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Preserving the ’weeping hill’ water source in Gaura, Sierra Leone
Context and biodiversity
Gaura Chiefdom, an area of 398 square kilometres, is one of the forest-edge communities in the Gola Rainforest National Park in Kenema District, eastern Sierra Leone. Gayayeyei, a mountainous and hilly area of 828 hectares of primary forest, is a significant ecosystem of the chiefdom. With an approximate population of 34 704 scattered across six towns, Gayayeyei is the chiefdom’s source of clean water.
Further, the ecosystem is rich in biodiversity and home to chimpanzees, the Black-and-white and the Western Red Colobus and Diana monkeys, all Endangered species listed on the International Union for Conservation of Nature Red List. Communities in Gaura depend on this lush ecosystem for their livelihoods, but it is increasingly threatened by deforestation activities, including logging, upland farming, felling of trees for charcoal production, poaching, and hunting.
The crying hill
Locals know Gayayeyei as a ‘weeping hill’, as its tears serve as the primary water source for Gaura Chiefdom and its communities. In addition, the forest provides refuge for countless threatened species listed on the IUCN Red list.
Since October 2020, the people of Gaura have been working with the Conservation Society of Sierra Leone (CSSL) - under the European Union (EU) funded Gola PAPFOR Project – to conserve the forest and their only source of clean water. .
"Gaura Chiefdom is one of the most cooperative chiefdoms in the establishment and management of community forestry. The communities have committed to preserving the forest by undertaking an effort to preserve the forest even after PAPFor elapses, by enacting bylaws to oversee the protection of the forest and punish defaulters. The community’s approach is a resounding demonstration of how a partnership with communities can lead to sustainable outcomes " said Patrick Dauda, CSSL Land Use Planning, Community Forestry, and Co-Management Coordinator.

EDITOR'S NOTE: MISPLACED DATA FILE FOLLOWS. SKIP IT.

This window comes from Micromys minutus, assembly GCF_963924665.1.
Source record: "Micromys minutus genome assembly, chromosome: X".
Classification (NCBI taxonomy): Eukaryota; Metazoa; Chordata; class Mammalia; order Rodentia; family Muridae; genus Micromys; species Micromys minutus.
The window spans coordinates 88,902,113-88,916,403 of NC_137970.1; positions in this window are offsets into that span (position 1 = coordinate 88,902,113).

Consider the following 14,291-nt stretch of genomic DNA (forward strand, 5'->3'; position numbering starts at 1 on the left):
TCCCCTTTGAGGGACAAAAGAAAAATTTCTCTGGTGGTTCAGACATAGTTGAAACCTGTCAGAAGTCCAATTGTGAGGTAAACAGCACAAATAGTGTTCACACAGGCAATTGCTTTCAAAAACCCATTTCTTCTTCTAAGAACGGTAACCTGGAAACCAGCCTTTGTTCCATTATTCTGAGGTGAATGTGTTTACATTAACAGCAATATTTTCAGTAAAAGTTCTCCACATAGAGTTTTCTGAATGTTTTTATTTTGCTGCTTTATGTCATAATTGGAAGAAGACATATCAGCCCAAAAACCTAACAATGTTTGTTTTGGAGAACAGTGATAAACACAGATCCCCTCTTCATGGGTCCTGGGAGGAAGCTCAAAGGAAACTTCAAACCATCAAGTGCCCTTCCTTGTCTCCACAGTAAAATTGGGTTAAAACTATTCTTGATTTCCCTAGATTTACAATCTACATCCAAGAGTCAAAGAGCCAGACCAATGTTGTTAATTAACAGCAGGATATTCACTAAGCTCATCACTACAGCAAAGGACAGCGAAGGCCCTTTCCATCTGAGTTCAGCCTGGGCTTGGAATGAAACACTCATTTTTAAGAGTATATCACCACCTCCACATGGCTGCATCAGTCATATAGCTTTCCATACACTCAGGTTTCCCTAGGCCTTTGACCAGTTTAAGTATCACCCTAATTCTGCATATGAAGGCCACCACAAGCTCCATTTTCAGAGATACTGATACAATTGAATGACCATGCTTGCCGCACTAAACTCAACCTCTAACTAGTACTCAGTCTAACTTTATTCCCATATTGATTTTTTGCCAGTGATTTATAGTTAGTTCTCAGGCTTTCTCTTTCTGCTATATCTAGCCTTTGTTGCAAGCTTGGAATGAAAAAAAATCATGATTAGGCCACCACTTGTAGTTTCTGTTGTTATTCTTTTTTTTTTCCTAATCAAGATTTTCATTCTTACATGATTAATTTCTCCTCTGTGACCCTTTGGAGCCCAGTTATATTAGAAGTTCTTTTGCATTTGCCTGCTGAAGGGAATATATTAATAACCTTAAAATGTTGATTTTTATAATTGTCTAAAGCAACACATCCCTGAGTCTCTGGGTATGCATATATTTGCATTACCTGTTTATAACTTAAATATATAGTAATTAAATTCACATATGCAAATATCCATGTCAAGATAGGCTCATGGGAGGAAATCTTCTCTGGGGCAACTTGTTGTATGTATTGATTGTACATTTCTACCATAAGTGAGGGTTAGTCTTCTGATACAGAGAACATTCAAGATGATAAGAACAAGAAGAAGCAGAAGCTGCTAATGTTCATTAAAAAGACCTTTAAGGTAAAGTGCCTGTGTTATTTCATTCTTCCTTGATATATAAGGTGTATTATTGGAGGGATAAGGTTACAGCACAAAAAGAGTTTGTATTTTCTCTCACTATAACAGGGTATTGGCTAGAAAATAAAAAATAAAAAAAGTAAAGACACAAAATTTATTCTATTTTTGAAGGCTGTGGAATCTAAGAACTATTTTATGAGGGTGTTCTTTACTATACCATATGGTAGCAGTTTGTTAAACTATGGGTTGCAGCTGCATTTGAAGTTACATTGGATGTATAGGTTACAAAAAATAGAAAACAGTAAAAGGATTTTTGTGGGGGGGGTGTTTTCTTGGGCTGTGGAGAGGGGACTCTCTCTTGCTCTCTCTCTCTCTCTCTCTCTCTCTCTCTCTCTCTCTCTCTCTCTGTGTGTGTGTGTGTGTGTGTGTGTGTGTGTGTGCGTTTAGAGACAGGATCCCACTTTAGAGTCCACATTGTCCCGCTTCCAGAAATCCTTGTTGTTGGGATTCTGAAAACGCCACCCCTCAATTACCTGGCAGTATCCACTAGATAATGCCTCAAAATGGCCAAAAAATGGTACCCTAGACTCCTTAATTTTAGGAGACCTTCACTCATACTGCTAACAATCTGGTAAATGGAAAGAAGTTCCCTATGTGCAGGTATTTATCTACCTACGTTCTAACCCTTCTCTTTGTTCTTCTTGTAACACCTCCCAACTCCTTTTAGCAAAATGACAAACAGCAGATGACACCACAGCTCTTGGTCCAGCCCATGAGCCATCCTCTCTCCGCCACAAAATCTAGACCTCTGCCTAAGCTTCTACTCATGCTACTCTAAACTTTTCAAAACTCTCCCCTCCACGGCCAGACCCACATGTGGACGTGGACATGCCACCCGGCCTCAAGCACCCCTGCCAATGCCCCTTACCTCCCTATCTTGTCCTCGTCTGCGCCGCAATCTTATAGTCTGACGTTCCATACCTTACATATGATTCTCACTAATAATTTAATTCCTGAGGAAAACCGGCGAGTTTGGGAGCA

In 2021, CSSL and the six communities in the area signed a memorandum of understanding (MOU) to establish Gayayeyei Community Forest.
In collaboration with the local chieftain authorities, CSSL has established and trained six Community Forest Management Committees (CFMC) at the chieftaincy and township levels, including all legal forest land-owning communities and families. CSSL has also trained the committees to monitor the designated areas.
Gaura has benefited immensely from implementing the community forestry project.
However, according to Abdul Borbor Musa, chair of the Chiefdom’s CFMC, before the arrival of CSSL, communities depended heavily on the forest as a source of livelihood and income generation, engaging in numerous unsustainable activities. "Due to excessive and unsustainable harvest of the forest, we almost lost our only water source from the hills because it was beginning to dry out. Communities were experiencing an acute shortage of clean water and it was a cause for concern. Thankfully, the situation was resolved in 2021 following the establishment of the community forest, and with support from the EU-PAPFor project.